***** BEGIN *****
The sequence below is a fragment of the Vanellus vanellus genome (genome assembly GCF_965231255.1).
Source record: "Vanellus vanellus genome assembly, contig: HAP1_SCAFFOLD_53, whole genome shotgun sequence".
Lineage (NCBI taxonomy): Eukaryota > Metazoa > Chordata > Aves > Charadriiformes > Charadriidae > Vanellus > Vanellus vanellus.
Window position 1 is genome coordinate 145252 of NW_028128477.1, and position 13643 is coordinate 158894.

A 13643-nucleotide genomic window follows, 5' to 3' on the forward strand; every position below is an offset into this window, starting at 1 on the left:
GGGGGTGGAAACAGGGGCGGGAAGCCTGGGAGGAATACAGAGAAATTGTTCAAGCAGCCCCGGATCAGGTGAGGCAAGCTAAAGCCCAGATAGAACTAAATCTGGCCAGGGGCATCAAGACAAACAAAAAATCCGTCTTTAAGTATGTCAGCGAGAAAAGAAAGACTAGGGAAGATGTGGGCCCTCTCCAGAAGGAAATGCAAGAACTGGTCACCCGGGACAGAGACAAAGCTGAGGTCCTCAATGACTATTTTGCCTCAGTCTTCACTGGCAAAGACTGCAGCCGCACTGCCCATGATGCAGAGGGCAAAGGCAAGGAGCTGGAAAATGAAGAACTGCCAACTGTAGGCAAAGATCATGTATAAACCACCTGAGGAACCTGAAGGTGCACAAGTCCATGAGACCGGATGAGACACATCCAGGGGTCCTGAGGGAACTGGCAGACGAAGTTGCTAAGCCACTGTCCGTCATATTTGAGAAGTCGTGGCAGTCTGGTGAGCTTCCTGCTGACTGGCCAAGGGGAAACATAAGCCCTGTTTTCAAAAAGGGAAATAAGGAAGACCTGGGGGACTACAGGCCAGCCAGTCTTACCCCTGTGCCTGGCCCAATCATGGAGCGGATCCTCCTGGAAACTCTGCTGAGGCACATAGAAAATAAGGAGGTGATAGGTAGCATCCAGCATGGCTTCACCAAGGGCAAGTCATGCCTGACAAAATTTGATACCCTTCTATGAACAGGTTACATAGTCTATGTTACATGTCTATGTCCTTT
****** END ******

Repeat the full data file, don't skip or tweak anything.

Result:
The sequence below is a fragment of the Vanellus vanellus genome (genome assembly GCF_965231255.1).
Source record: "Vanellus vanellus genome assembly, contig: HAP1_SCAFFOLD_53, whole genome shotgun sequence".
Lineage (NCBI taxonomy): Eukaryota > Metazoa > Chordata > Aves > Charadriiformes > Charadriidae > Vanellus > Vanellus vanellus.
Window position 1 is genome coordinate 145252 of NW_028128477.1, and position 13643 is coordinate 158894.

A 13643-nucleotide genomic window follows, 5' to 3' on the forward strand; every position below is an offset into this window, starting at 1 on the left:
GGGGGTGGAAACAGGGGCGGGAAGCCTGGGAGGAATACAGAGAAATTGTTCAAGCAGCCCCGGATCAGGTGAGGCAAGCTAAAGCCCAGATAGAACTAAATCTGGCCAGGGGCATCAAGACAAACAAAAAATCCGTCTTTAAGTATGTCAGCGAGAAAAGAAAGACTAGGGAAGATGTGGGCCCTCTCCAGAAGGAAATGCAAGAACTGGTCACCCGGGACAGAGACAAAGCTGAGGTCCTCAATGACTATTTTGCCTCAGTCTTCACTGGCAAAGACTGCAGCCGCACTGCCCATGATGCAGAGGGCAAAGGCAAGGAGCTGGAAAATGAAGAACTGCCAACTGTAGGCAAAGATCATGTATAAACCACCTGAGGAACCTGAAGGTGCACAAGTCCATGAGACCGGATGAGACACATCCAGGGGTCCTGAGGGAACTGGCAGACGAAGTTGCTAAGCCACTGTCCGTCATATTTGAGAAGTCGTGGCAGTCTGGTGAGCTTCCTGCTGACTGGCCAAGGGGAAACATAAGCCCTGTTTTCAAAAAGGGAAATAAGGAAGACCTGGGGGACTACAGGCCAGCCAGTCTTACCCCTGTGCCTGGCCCAATCATGGAGCGGATCCTCCTGGAAACTCTGCTGAGGCACATAGAAAATAAGGAGGTGATAGGTAGCATCCAGCATGGCTTCACCAAGGGCAAGTCATGCCTGACAAAATTTGATACCCTTCTATGAACAGGTTACATAGTCTATGTTACATGTCTATGTCCTTT